Pro Life Campaign says 12-week abortion limit a ‘red herring’

Anti-abortion group says Govt proposals would introduce ‘extreme abortion regime’

Attending the anti-abortion press conference on Friday: from left, Áine Kierans, Caroline Simons, Cora Sherlock, Liz Mc Dermott and Katie Ascough. Photograph: Cyril Byrne/THE IRISH TIMES

Access to a pregnancy termination without conditions up to 12 weeks, to be introduced if the Eighth Amendment is repealed, is a “red herring” the Pro Life Campaign have said.

The lack of gestational limits on terminations where there is a risk to the mother’s health or a diagnosis of a fatal foetal condition would make proposed Irish abortion legislation “more extreme than the law in Britain,” according to spokeswoman Caroline Simons.

On Friday, Minister for Health Simon Harris published a policy paper outlining how the Government intends to legislate if Article 40.3.3, dealing with the right to life of the unborn, is repealed. The paper identified 21 policy principles that would inform the drafting of legislation, including that gestational limits on abortion would not apply if there was a risk to the health of the woman, either physical or mental.

Responding to the proposals, Ms Simons said “Ireland would go from a country that protected and respected unborn human life, to one of the most extreme and unjust abortion regimes anywhere in the world.”


In England, Scotland and Wales abortion is available at the request of the woman up to 24 weeks of pregnancy, but can be carried out later, in circumstances where the mother’s life is at risk.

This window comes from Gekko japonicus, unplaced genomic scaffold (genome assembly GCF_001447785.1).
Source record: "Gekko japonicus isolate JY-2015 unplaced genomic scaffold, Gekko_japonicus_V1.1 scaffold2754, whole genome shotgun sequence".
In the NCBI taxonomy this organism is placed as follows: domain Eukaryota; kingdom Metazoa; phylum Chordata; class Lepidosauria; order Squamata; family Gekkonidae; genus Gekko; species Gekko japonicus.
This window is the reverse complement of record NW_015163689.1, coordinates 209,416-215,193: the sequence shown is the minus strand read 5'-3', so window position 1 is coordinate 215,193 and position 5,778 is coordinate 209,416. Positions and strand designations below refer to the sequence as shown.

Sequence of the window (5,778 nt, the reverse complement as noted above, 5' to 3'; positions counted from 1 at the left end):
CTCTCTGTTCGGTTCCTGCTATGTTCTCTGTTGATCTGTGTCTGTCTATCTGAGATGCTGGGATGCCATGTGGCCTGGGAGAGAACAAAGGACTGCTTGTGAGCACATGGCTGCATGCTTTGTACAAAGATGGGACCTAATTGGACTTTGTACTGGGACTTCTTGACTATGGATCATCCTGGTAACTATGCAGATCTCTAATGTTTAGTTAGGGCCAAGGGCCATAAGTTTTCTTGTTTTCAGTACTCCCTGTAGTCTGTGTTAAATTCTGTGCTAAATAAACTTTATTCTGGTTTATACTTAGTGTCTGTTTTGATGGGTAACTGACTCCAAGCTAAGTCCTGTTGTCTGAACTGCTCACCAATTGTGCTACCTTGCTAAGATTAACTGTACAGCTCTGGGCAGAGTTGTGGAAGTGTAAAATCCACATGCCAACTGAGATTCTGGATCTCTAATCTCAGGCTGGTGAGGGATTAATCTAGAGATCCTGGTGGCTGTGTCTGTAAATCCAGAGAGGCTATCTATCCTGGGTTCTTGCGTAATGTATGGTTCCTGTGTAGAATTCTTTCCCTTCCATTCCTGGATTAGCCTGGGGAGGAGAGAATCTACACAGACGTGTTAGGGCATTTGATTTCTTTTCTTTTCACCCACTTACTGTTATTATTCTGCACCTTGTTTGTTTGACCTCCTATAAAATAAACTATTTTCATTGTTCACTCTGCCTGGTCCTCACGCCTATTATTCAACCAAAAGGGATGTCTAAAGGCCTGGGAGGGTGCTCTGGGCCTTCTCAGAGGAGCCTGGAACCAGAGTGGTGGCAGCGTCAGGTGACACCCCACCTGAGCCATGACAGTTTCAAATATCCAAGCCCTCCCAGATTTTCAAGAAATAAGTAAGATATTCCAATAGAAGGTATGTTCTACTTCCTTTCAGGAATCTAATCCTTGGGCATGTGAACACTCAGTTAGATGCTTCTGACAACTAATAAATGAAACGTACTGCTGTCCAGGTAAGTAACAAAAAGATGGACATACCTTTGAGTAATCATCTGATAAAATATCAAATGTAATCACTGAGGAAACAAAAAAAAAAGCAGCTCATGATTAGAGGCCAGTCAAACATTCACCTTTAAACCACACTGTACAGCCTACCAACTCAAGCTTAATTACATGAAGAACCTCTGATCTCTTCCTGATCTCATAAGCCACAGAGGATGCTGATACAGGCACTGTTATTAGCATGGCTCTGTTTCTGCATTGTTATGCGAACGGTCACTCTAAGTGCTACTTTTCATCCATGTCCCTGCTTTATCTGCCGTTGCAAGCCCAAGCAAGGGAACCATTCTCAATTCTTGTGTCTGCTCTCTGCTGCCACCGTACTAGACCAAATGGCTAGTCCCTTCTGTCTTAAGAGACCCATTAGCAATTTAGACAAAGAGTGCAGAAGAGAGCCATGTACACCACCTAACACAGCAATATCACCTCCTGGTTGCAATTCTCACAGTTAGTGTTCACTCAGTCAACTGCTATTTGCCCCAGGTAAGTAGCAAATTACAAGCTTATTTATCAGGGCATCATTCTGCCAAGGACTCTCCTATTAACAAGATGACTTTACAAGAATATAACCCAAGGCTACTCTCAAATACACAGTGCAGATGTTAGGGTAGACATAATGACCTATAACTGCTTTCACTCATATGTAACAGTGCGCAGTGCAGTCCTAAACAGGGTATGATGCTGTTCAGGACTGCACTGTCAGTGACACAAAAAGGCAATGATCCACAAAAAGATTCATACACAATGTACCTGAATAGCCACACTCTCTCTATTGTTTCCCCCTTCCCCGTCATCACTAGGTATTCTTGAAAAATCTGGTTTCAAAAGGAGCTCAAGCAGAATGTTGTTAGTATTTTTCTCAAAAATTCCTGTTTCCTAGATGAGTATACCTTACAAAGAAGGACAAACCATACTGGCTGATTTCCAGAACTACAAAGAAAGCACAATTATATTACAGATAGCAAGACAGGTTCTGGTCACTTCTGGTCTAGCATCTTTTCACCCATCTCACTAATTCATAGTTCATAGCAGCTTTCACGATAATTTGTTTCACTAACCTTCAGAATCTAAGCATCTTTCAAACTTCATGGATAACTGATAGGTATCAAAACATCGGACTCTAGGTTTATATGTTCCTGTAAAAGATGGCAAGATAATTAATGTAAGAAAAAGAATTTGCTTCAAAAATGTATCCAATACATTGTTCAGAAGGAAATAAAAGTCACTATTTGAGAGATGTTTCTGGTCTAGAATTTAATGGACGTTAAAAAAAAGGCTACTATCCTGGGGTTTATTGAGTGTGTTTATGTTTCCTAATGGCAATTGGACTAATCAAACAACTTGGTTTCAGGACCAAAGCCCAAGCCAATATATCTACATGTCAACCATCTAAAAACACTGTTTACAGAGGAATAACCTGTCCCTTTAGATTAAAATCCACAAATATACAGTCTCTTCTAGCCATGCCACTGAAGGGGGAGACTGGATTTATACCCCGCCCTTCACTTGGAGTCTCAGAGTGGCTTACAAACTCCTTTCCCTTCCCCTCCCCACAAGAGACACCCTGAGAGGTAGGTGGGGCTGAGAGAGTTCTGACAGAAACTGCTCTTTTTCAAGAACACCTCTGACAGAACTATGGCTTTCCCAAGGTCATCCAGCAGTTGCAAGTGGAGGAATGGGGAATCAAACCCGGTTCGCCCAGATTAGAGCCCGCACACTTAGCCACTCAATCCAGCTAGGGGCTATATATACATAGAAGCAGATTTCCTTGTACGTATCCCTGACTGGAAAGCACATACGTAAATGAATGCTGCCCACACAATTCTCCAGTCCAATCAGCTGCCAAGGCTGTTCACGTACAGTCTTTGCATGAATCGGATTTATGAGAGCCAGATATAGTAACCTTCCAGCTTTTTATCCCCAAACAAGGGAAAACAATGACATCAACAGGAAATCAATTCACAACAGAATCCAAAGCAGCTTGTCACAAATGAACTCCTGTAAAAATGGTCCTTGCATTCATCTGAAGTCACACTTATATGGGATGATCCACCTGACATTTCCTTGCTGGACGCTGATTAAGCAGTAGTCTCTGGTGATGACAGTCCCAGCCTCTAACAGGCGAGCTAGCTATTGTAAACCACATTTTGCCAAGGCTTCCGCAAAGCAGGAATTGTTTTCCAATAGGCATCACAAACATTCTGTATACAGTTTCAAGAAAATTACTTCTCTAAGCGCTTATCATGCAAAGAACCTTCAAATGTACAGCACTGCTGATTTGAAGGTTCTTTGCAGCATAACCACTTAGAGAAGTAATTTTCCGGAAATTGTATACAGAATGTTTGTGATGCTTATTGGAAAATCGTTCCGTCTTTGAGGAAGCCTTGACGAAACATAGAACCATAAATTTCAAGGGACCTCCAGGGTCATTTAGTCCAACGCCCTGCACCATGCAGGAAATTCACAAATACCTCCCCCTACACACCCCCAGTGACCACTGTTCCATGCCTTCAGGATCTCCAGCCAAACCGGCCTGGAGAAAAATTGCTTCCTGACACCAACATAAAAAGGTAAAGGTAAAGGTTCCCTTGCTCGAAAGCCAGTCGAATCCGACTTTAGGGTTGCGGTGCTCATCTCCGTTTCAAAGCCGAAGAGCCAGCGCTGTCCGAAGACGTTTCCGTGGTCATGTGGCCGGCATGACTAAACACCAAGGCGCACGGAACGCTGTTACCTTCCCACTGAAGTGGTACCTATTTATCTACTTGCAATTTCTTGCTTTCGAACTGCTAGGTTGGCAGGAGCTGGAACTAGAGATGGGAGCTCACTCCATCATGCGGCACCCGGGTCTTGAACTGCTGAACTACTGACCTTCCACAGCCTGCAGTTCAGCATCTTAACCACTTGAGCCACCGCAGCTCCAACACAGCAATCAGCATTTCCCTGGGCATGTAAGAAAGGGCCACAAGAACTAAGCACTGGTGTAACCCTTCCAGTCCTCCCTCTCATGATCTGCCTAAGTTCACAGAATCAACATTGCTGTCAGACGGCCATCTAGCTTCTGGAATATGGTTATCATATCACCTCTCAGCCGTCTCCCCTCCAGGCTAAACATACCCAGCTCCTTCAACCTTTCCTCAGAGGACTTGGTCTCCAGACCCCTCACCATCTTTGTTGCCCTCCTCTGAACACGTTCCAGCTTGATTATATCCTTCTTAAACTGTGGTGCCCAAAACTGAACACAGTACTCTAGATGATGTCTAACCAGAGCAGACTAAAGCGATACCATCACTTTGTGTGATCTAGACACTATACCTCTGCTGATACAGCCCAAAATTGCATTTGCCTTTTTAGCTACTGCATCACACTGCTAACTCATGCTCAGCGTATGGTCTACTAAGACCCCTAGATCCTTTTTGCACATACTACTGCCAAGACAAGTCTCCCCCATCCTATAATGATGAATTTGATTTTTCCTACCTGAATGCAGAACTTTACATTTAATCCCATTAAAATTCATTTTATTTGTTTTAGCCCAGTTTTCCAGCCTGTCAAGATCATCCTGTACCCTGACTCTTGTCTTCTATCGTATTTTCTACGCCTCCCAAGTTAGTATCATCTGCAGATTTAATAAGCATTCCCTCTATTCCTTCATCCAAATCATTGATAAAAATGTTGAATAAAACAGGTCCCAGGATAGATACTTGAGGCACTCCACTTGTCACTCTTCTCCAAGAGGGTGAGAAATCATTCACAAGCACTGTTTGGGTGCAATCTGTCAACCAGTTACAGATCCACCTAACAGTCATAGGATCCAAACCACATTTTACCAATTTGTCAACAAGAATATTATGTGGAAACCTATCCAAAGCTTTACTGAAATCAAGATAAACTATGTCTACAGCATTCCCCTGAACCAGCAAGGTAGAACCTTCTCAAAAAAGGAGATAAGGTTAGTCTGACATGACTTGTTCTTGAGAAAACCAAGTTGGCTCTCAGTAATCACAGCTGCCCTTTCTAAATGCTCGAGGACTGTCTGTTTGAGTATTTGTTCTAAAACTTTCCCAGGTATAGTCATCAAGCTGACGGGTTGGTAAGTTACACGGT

Ms Simons said it was a “red herring to say we are talking about abortion up to 12 weeks”, given the unrestricted gestational limits on terminations in certain circumstances.

Speaking about the tone of the upcoming referendum campaign she said “our supporters are always civil, and I’m sure they’ll always continue to be civil.”


Cora Sherlock, another spokeswoman for the Pro Life Campaign, said the proposed policy “is more radical than the UK, and it is something that offers no protection for babies.”

Katie Ascough, an activist involved in the anti-abortion campaign, said young people “deserve to hear both sides of the debate” and those with anti-abortion views should not be “intimidated.”

Ms Ascough said she hoped Ireland would reject the “abortion culture” other countries had adopted, adding “abortion is not a good thing, not for babies, not for women.”

On Saturday, the Save the Eighth campaign group will hold a rally in Dublin city centre, which organisers said they expect tens of thousands of people to attend.

Speakers at the rally will include Mattie McGrath TD, Declan Ganley, a general practitioner Dr Judy Ceannt, and Niamh Uí Bhriain of the Life Institute. The rally will start from Parnell Square at 2pm, and march to Merrion Square.

Jack Power

Jack Power

Jack Power is acting Europe Correspondent of The Irish Times